Tuesday, January 05, 2010

Dusty Epilogue

Roosevelt seems to have had an amazing, iconic ability to be at the right place at the right time. He arrived in Amarillo, TX, on July 11, 1938, to review firsthand the southern plains drought. 

It rained. The drought was broken.

Egan recounts how the President remained unfazed by the heavy rain as he rode in an open car to the review stand, stood bareheaded in the rain and gave his stump speech, using special leg braces that locked his knees so he could stand. It's no wonder that he was regarded as practically a demigod.

There are two passages that put paid to the story.

Only a handful of family farmers still work the homesteads of No Man's Land and the Texas Panhandle. To keep agribusiness going, a vast infrastructure of pumps and pipes reaches deep into the Ogallala Aquifer, the nation's biggest source of underground freshwater, drawing the water down eight times faster than nature can refill it.  The aquifer is a sponge, stretching from South Dakota to Texas, which filled up when glaciers melted abouth 15,000 years ago. It provides about 30 percent of the irrigation water in the United States. With this water, farmers in Texas were able to dramatically increase production of cotton, which no longer has an American market. So cotton growers, siphoning from the Ogallala, get three billion dollars a year in taxpayer money for fiber that is shipped to China, where it is used to make cheap clothing sold back to American chain retail stores like Wal-Mart. The aquifer is declining at a rate of 1.1 million acre-feet a day -- that is, a million acres, filled to a depth of one foot with water. At present rates of use, it will dry up, perhaps within a hundred years. In parts of the Texas Panhandle, hydrologists say, the water will be gone by 2010.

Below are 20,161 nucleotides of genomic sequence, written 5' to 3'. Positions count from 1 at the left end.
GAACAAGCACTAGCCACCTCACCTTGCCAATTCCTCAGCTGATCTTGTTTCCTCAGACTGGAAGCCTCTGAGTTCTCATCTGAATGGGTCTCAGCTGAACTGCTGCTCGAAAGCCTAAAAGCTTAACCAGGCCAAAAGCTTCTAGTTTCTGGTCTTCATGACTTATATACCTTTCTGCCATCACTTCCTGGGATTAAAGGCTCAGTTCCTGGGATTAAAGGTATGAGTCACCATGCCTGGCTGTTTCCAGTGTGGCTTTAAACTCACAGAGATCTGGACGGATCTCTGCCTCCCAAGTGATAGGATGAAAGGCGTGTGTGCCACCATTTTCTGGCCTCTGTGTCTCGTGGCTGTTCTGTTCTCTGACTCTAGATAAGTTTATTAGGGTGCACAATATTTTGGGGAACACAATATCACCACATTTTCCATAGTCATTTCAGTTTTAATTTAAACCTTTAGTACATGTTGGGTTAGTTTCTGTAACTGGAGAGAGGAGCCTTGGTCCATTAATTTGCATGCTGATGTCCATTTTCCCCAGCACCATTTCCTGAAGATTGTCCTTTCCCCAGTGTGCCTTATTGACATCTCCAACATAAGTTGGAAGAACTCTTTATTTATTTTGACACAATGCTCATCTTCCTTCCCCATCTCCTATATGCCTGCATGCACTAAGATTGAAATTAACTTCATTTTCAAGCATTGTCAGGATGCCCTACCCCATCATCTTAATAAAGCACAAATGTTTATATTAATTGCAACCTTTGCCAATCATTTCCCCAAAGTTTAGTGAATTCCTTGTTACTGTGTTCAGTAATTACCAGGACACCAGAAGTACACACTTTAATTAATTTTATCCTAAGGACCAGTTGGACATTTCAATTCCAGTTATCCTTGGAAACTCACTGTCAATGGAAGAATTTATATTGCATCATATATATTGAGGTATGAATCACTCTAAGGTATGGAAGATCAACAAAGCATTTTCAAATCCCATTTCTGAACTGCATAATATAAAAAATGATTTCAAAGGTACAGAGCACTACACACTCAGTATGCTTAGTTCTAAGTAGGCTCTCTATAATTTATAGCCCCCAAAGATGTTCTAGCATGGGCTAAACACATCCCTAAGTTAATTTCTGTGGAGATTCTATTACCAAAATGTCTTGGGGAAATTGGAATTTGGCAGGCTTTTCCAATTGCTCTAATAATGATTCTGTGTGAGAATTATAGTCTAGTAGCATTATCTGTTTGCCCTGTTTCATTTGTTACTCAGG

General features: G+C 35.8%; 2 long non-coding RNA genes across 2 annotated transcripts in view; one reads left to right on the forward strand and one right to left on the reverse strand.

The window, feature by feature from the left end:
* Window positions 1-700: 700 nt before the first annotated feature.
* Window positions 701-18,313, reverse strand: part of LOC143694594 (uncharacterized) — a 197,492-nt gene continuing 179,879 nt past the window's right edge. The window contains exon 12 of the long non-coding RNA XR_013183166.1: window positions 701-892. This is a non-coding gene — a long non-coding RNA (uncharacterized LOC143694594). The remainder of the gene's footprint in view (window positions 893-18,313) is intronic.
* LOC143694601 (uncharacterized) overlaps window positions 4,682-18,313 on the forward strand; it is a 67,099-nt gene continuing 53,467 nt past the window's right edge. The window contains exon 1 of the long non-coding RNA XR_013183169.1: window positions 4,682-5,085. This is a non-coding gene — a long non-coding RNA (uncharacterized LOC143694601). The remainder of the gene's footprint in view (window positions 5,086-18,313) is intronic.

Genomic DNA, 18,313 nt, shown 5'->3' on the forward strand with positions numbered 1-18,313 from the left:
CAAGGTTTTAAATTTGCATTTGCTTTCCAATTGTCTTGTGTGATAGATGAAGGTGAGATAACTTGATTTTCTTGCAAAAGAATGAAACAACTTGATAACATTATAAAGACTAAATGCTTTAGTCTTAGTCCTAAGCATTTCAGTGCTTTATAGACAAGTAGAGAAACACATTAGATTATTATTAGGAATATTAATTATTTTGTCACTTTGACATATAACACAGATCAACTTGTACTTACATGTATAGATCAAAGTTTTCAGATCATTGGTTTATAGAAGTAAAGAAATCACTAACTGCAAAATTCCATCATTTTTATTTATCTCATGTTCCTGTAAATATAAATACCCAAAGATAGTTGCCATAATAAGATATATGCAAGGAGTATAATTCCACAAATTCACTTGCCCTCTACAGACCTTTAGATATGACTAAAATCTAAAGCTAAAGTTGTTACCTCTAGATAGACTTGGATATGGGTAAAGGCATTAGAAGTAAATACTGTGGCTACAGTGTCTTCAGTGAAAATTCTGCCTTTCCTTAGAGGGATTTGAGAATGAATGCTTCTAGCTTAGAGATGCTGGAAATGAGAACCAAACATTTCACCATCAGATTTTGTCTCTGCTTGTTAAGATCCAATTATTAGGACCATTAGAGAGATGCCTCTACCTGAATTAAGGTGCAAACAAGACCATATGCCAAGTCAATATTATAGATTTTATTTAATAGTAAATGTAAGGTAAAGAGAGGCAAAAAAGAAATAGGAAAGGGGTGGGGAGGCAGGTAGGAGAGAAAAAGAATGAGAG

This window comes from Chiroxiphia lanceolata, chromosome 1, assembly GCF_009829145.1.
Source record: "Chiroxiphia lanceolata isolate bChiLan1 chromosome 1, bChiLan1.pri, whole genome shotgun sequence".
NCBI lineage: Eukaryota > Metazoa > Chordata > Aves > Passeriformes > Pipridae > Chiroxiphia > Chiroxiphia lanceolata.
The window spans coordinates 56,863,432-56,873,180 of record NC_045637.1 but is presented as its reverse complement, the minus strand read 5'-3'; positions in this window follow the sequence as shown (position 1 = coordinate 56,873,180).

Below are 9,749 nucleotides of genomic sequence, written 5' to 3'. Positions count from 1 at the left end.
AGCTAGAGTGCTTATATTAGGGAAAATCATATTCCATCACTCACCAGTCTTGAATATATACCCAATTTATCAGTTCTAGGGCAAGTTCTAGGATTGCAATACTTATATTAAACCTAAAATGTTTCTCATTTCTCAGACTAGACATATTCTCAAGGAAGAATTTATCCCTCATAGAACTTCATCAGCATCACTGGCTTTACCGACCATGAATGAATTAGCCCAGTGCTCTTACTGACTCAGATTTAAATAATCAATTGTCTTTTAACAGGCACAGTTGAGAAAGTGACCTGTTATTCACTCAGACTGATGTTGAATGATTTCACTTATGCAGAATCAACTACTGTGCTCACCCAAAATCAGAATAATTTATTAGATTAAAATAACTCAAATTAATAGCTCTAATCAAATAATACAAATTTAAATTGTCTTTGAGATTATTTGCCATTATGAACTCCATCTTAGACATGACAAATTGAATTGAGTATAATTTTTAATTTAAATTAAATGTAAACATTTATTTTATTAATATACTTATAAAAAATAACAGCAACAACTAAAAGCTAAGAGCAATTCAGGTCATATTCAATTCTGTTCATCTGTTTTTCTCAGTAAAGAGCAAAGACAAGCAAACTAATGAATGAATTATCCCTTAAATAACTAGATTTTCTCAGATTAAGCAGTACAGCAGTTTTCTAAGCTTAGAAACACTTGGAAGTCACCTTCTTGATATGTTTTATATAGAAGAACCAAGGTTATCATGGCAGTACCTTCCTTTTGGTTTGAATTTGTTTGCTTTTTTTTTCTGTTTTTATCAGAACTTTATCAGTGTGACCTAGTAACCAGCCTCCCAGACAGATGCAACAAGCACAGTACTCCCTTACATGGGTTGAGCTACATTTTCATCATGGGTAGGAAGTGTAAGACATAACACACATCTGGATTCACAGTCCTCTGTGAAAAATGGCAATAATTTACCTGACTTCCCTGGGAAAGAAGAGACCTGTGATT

Approaching his ninetieth birthday, Ike Osteen lives with his wife, Lida Mae, not far from the dugout where the family of nine children passed their days in a hole in the ground. After leaving Baca County, Ike worked on the railroad and road projects, and then joined the Army. By the time Hitler's forces occupied most of Europe, Osteen was in boot camp. The soldier from the dugout landed in France on D-Day, June 6, 1944, fought the Germans through hedgerows, saw friends bleed and die. When the war was over, he thought about his place in the world and was drawn back to Baca County. It takes a certain kind of person to make peace with land that has betrayed them, but that is the way with home. Ike's mother died at the age of ninety-two. Most days, Ike puts in a full day's work around the house and usually spends some part of an afternoon sorting through the living museum of his life on the High Plains. He loves it still.
These passages illustrate the legacies of the Dust Bowl years.   FDR saved the farmers' lives and livelihoods; saved the region from what was then its imminent abandonment and desertification, by implementing programs like farm subsidies and soil conservation districts.  Farm subsidies and irrigation districts have morphed into gigantic corporate welfare payments, that eventually destroyed the very small farms they originally saved.

At the same time, the human legacy is touching.  I admire the toughness and I am moved by the will of people who asked for little -- only to be able to make their own way -- and were steadfast in pursuit of that desire.

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